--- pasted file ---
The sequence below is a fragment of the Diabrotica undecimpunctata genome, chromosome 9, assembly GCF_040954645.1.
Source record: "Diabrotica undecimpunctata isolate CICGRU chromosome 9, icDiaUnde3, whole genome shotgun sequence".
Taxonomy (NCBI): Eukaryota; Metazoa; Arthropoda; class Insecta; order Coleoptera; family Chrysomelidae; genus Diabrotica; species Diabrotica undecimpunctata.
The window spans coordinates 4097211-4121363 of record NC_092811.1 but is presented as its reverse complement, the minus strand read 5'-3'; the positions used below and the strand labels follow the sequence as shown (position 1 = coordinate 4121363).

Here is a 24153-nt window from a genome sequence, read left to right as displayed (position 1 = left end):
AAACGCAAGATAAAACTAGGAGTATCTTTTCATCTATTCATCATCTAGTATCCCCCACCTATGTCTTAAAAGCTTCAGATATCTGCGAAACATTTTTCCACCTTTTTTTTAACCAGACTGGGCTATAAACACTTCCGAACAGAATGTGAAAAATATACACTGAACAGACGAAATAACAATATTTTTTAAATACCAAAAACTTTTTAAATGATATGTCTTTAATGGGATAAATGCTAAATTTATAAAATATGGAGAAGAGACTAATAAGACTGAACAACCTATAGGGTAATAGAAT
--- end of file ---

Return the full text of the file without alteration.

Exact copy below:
The sequence below is a fragment of the Diabrotica undecimpunctata genome, chromosome 9, assembly GCF_040954645.1.
Source record: "Diabrotica undecimpunctata isolate CICGRU chromosome 9, icDiaUnde3, whole genome shotgun sequence".
Taxonomy (NCBI): Eukaryota; Metazoa; Arthropoda; class Insecta; order Coleoptera; family Chrysomelidae; genus Diabrotica; species Diabrotica undecimpunctata.
The window spans coordinates 4097211-4121363 of record NC_092811.1 but is presented as its reverse complement, the minus strand read 5'-3'; the positions used below and the strand labels follow the sequence as shown (position 1 = coordinate 4121363).

Here is a 24153-nt window from a genome sequence, read left to right as displayed (position 1 = left end):
AAACGCAAGATAAAACTAGGAGTATCTTTTCATCTATTCATCATCTAGTATCCCCCACCTATGTCTTAAAAGCTTCAGATATCTGCGAAACATTTTTCCACCTTTTTTTTAACCAGACTGGGCTATAAACACTTCCGAACAGAATGTGAAAAATATACACTGAACAGACGAAATAACAATATTTTTTAAATACCAAAAACTTTTTAAATGATATGTCTTTAATGGGATAAATGCTAAATTTATAAAATATGGAGAAGAGACTAATAAGACTGAACAACCTATAGGGTAATAGAAT